Science Fiction: Realism Required

Galaxy in Space

By Karin Cather

Editor & Ghostwriter

Category: Editing | Writing

Published June 5, 2017

I had a conversation recently with an author about realism and genre. Their book was a police procedural, so there was a murder and detectives and even a search warrant, but it also took place on another planet. The author wanted to know why they should care about realism, or indeed any rules at all, when the book was set on an exoplanet and had aliens in it.

I’ll tell you all the same thing that I told them: If your book is set on another planet, in the future, with or without aliens, or across the street during the Zombie Apocalypse, the book still needs to have a consistent set of internal rules and as few factual errors as possible. I’d argue that you have even less leeway than if the book has a conventional setting with people who only talk when they’re alive.

Science Fiction and Internal Consistency

You can certainly have a parallel universe where someone saves Abraham Lincoln in the nick of time. But you can’t say that Abraham Lincoln in this universe was a confederate general or that John Wilkes Booth used an AR-15. Similarly, if you say that the Titanic was sunk by a U-Boat or that an eyewitness to the assassination of JFK texted his sister to say he was okay, you have to either explain the anachronisms and factual errors or you have to correct them.

Similarly, Captain Kirk was born and raised in Iowa. On, uh, March 22, 2233. But even in a fictional universe, his universe, where starships can travel light-years and light-years in a matter of days, and he can beam down to the surface of another planet, meet humanoid aliens, and communicate with them using a universal translator, Iowa was not on a coast.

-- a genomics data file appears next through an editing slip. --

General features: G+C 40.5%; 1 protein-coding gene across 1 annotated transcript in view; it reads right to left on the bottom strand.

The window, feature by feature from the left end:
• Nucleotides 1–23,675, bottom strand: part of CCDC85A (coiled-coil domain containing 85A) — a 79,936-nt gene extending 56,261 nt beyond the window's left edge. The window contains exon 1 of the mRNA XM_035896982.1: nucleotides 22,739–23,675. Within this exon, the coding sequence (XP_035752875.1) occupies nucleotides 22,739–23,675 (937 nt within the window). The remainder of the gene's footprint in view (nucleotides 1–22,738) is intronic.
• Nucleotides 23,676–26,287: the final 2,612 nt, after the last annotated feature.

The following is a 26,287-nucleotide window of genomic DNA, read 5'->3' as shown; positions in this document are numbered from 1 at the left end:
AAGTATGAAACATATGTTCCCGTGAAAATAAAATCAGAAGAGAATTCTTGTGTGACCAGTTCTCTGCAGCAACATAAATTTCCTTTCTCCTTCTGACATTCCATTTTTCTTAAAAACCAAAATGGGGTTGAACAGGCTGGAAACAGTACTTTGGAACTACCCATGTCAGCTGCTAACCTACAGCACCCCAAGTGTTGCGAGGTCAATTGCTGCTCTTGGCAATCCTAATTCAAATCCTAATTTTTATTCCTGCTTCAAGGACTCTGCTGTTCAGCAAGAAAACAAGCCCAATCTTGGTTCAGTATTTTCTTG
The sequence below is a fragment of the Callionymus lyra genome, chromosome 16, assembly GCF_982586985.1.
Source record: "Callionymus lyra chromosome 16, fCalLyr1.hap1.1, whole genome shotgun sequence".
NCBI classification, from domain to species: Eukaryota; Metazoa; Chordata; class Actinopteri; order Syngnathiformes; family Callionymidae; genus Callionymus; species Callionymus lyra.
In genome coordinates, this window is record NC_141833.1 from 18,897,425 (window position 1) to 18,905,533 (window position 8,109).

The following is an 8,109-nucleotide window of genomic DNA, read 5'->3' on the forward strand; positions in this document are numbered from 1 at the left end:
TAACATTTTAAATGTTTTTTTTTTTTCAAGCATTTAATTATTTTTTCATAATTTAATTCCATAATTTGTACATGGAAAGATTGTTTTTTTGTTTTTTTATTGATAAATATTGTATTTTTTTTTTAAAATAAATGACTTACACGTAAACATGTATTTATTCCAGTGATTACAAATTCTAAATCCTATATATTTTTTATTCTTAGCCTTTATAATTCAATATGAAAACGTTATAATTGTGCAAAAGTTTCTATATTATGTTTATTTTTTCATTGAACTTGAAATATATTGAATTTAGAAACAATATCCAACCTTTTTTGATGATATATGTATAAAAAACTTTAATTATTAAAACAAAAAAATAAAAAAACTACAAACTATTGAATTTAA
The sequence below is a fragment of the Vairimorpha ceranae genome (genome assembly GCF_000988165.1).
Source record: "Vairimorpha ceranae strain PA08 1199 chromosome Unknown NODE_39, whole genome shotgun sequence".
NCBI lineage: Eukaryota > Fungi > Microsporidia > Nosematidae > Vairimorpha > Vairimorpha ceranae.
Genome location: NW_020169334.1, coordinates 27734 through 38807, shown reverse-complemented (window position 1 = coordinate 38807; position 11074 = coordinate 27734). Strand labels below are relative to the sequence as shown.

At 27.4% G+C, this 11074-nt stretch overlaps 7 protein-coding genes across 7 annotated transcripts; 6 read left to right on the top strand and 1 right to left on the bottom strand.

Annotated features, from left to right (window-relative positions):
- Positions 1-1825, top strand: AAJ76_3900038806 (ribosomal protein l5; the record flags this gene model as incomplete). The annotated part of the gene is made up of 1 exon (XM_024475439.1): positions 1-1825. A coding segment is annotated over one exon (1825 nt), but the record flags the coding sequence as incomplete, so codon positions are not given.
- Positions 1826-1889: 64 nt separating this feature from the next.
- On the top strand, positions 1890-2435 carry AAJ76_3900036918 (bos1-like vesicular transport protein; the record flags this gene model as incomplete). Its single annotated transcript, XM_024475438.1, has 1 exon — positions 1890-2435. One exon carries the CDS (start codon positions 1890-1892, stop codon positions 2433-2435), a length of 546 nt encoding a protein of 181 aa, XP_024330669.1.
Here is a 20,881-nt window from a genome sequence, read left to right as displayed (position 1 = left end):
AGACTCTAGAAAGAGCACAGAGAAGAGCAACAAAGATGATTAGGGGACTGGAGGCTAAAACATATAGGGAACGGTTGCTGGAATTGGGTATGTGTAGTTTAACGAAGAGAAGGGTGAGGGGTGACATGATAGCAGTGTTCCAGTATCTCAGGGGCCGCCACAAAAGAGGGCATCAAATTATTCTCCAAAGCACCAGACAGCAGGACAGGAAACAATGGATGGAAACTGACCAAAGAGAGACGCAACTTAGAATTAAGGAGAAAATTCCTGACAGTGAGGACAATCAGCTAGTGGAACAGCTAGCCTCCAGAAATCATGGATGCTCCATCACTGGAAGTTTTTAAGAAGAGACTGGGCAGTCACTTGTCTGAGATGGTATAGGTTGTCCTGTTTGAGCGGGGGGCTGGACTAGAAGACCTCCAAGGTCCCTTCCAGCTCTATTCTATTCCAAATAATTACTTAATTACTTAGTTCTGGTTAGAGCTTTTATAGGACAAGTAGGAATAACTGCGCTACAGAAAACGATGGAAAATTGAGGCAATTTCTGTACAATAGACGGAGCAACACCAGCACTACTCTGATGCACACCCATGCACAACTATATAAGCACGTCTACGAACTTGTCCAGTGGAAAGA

It’s true that Bugs Bunny can reach offscreen and come back with an object the size of a gigantic mallet and that Wile E. Coyote can run off a cliff and hang in midair until he realizes where he is and falls hundreds of feet. It’s also true that he can fall a hundred feet, be flattened into an accordion shape, and walk away, only to look just fine in the next scene.

These are timeless characters. Bugs Bunny is, yes, a rabbit that walks upright, wears clothes, has thumbs, and speaks English. And Wile E. Coyote walks upright and can survive being blown up by dynamite in a shack that has been hit by a speeding train. So it seems silly on its face to talk about realism, internal consistency, and rules in a Looney Tunes universe. But there is internal consistency within each episode and, indeed, even within the Looney Tunes universe, itself. Trains go through tunnels, even if the tunnels were brought into being because Wile E. Coyote painted them, roadrunners can’t fly, and gravity still works, even though it tends to show up late. Characters get frustrated when we would get frustrated and get angry when we would get angry.

How to Get it Right

Let’s turn our attention back to fiction. Consider the ultimate canonical literary fiction: Vikram Seth’s A Suitable Boy and Leo Tolstoy’s Anna Karenina. These books are entrenched enough in their respective times and places that the characters even discuss politics and social change. Seth’s book takes place at the birth of independent India in 1951 and Anna Karenina takes place in 1870s Russia, when Tsar Alexander II had instituted reforms that caused social upheaval. Consequently, there is a lot to talk about.